Learning new techniques from the program can be rewarding for an immediate return, but being able to routinely promote from within is one of the most invaluable benefits for Harmony. Kimmi McClure is yet another teacher turned administrator, serving for her third year as an assistant principal at Harmony Science Academy in Cypress, Texas. Now in her tenth year with Harmony, Kimmi is actively growing as a leader. She touts Harmony’s shared value of distributed leadership for building great culture because teachers no longer need to rely solely upon the principal for guidance.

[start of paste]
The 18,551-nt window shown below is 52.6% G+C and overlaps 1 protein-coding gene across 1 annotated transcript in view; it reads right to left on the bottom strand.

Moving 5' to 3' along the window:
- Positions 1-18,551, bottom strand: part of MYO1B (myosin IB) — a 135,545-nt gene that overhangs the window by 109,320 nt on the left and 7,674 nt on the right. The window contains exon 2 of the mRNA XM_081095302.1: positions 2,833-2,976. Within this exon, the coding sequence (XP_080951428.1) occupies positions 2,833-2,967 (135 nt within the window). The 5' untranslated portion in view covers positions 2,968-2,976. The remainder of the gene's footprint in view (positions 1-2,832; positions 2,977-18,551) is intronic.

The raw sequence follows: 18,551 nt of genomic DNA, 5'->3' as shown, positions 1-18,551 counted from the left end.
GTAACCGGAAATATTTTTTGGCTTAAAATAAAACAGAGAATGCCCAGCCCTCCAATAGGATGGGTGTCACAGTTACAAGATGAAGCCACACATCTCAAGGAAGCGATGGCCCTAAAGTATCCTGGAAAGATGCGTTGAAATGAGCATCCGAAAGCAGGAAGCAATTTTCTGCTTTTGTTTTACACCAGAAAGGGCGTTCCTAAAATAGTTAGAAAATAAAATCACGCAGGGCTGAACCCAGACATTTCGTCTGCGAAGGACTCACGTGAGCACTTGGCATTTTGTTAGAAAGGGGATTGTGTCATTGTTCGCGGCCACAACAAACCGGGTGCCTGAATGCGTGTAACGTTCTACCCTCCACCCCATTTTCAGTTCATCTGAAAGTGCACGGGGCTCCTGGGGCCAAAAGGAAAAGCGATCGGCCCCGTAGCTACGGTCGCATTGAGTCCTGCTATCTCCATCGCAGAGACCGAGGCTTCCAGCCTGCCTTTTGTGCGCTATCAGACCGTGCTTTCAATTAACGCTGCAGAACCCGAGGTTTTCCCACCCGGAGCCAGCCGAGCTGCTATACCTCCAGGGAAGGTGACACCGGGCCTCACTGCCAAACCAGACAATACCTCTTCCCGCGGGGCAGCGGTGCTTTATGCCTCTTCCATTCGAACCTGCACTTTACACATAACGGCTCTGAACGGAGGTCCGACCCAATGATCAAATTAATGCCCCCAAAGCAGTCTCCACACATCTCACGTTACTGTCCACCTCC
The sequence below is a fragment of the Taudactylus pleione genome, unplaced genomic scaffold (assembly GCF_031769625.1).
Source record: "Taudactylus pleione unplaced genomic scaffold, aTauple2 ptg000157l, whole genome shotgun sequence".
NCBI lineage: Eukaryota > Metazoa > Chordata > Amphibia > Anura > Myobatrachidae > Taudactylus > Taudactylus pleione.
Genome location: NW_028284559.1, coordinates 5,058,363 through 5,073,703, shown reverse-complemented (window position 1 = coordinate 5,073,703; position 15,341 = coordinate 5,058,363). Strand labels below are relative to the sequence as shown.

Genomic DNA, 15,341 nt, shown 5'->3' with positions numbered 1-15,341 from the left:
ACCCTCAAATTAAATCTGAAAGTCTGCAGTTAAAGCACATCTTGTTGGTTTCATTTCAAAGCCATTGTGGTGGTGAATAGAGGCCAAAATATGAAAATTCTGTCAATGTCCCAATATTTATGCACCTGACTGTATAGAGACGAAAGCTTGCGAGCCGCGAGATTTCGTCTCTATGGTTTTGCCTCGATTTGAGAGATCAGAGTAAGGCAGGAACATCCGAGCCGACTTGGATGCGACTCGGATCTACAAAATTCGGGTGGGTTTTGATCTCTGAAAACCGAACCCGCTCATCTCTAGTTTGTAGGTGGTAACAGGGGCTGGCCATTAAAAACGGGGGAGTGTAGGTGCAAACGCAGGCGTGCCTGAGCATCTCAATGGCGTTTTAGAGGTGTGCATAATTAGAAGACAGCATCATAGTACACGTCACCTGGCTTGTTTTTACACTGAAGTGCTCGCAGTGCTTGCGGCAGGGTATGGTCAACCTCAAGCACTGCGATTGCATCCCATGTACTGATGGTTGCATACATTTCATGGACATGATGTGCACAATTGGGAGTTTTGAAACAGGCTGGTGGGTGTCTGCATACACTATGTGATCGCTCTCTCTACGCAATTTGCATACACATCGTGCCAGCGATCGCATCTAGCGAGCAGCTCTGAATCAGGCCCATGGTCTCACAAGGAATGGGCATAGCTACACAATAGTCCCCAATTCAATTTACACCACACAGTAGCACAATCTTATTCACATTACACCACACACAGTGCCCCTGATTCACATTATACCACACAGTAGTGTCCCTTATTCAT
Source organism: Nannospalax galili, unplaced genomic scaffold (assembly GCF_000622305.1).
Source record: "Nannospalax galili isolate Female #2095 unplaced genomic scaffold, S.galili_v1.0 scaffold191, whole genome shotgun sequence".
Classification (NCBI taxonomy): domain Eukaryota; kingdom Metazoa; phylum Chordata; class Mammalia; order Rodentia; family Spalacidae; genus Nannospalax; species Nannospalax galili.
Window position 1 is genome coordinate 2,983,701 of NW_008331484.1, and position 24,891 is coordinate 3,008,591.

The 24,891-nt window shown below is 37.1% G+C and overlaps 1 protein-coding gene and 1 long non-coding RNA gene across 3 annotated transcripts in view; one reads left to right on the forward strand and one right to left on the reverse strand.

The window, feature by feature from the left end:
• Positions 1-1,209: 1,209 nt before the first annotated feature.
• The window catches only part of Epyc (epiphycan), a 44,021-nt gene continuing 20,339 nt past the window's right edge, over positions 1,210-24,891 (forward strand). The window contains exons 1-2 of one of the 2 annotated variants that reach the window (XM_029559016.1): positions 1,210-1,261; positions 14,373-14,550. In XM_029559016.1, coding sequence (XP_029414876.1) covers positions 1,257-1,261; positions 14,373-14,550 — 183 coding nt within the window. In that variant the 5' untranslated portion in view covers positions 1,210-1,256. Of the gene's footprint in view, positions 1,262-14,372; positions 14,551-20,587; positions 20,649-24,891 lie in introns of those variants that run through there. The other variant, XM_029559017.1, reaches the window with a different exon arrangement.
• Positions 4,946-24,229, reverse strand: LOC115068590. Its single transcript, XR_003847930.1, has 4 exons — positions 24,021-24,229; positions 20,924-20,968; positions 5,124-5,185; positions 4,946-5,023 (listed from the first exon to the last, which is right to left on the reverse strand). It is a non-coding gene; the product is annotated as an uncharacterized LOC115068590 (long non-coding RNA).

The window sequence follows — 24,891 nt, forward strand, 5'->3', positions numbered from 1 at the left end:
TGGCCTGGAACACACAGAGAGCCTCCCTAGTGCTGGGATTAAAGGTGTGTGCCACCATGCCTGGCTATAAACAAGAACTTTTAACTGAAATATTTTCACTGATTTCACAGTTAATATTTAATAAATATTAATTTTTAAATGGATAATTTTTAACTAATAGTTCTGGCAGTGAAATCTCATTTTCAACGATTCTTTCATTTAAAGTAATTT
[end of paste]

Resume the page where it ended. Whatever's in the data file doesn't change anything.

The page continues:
For Kimmi, the microcredential program came about while she was still a classroom teacher with these growing leadership aspirations. She earned credits in short sprints, conducting research, recording evidence, and reporting on her findings with her students. Kimmi noticed other teachers were encouraging her to pursue more credits in the realm of education leadership. “As I became a district PLC leader, the microcredential program came up again, and working with Teach Plus, it really opened my eyes as to how to be a leader among adults.” Earning her last one in supporting teachers with high-quality feedback opened a door for others in her school to approach her for help on that topic. Kimmi is currently continuing her career advancement towards a vision of being principal of her own school some day.